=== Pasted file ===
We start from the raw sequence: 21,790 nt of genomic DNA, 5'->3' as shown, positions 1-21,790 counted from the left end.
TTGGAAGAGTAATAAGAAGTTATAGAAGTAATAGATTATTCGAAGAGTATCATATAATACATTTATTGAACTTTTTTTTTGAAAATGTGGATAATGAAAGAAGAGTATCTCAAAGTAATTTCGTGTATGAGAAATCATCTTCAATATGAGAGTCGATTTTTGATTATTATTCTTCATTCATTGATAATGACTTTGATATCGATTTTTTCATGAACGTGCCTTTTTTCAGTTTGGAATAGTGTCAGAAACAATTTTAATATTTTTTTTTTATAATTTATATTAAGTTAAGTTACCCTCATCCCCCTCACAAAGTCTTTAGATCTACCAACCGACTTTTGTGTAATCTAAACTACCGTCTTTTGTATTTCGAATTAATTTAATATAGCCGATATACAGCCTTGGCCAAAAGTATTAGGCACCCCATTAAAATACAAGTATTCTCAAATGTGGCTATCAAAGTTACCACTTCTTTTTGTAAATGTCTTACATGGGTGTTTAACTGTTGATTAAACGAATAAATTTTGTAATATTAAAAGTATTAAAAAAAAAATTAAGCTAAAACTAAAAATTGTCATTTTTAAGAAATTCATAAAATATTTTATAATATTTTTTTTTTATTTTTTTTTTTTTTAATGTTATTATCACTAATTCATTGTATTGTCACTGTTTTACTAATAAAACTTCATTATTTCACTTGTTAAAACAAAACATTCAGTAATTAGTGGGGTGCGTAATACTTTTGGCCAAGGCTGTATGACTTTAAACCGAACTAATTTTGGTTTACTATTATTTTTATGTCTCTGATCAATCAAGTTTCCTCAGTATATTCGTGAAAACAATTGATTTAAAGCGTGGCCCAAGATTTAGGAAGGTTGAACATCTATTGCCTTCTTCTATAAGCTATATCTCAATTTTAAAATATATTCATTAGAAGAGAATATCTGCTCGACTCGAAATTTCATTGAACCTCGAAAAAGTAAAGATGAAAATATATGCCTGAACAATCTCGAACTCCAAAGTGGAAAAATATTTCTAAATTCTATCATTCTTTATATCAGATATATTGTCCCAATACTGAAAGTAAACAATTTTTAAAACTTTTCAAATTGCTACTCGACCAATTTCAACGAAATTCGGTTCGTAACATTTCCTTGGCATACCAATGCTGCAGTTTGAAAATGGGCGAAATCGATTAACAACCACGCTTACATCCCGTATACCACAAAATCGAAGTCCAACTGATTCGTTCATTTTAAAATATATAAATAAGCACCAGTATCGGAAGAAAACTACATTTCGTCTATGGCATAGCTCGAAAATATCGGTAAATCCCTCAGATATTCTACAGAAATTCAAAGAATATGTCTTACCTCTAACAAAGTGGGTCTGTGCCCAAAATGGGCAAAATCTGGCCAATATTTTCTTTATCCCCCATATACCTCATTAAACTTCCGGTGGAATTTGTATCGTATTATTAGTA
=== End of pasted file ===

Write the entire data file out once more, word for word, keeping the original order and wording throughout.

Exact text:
We start from the raw sequence: 21,790 nt of genomic DNA, 5'->3' as shown, positions 1-21,790 counted from the left end.
TTGGAAGAGTAATAAGAAGTTATAGAAGTAATAGATTATTCGAAGAGTATCATATAATACATTTATTGAACTTTTTTTTTGAAAATGTGGATAATGAAAGAAGAGTATCTCAAAGTAATTTCGTGTATGAGAAATCATCTTCAATATGAGAGTCGATTTTTGATTATTATTCTTCATTCATTGATAATGACTTTGATATCGATTTTTTCATGAACGTGCCTTTTTTCAGTTTGGAATAGTGTCAGAAACAATTTTAATATTTTTTTTTTATAATTTATATTAAGTTAAGTTACCCTCATCCCCCTCACAAAGTCTTTAGATCTACCAACCGACTTTTGTGTAATCTAAACTACCGTCTTTTGTATTTCGAATTAATTTAATATAGCCGATATACAGCCTTGGCCAAAAGTATTAGGCACCCCATTAAAATACAAGTATTCTCAAATGTGGCTATCAAAGTTACCACTTCTTTTTGTAAATGTCTTACATGGGTGTTTAACTGTTGATTAAACGAATAAATTTTGTAATATTAAAAGTATTAAAAAAAAAATTAAGCTAAAACTAAAAATTGTCATTTTTAAGAAATTCATAAAATATTTTATAATATTTTTTTTTTATTTTTTTTTTTTTTAATGTTATTATCACTAATTCATTGTATTGTCACTGTTTTACTAATAAAACTTCATTATTTCACTTGTTAAAACAAAACATTCAGTAATTAGTGGGGTGCGTAATACTTTTGGCCAAGGCTGTATGACTTTAAACCGAACTAATTTTGGTTTACTATTATTTTTATGTCTCTGATCAATCAAGTTTCCTCAGTATATTCGTGAAAACAATTGATTTAAAGCGTGGCCCAAGATTTAGGAAGGTTGAACATCTATTGCCTTCTTCTATAAGCTATATCTCAATTTTAAAATATATTCATTAGAAGAGAATATCTGCTCGACTCGAAATTTCATTGAACCTCGAAAAAGTAAAGATGAAAATATATGCCTGAACAATCTCGAACTCCAAAGTGGAAAAATATTTCTAAATTCTATCATTCTTTATATCAGATATATTGTCCCAATACTGAAAGTAAACAATTTTTAAAACTTTTCAAATTGCTACTCGACCAATTTCAACGAAATTCGGTTCGTAACATTTCCTTGGCATACCAATGCTGCAGTTTGAAAATGGGCGAAATCGATTAACAACCACGCTTACATCCCGTATACCACAAAATCGAAGTCCAACTGATTCGTTCATTTTAAAATATATAAATAAGCACCAGTATCGGAAGAAAACTACATTTCGTCTATGGCATAGCTCGAAAATATCGGTAAATCCCTCAGATATTCTACAGAAATTCAAAGAATATGTCTTACCTCTAACAAAGTGGGTCTGTGCCCAAAATGGGCAAAATCTGGCCAATATTTTCTTTATCCCCCATATACCTCATTAAACTTCCGGTGGAATTTGTATCGTATTATTAGTA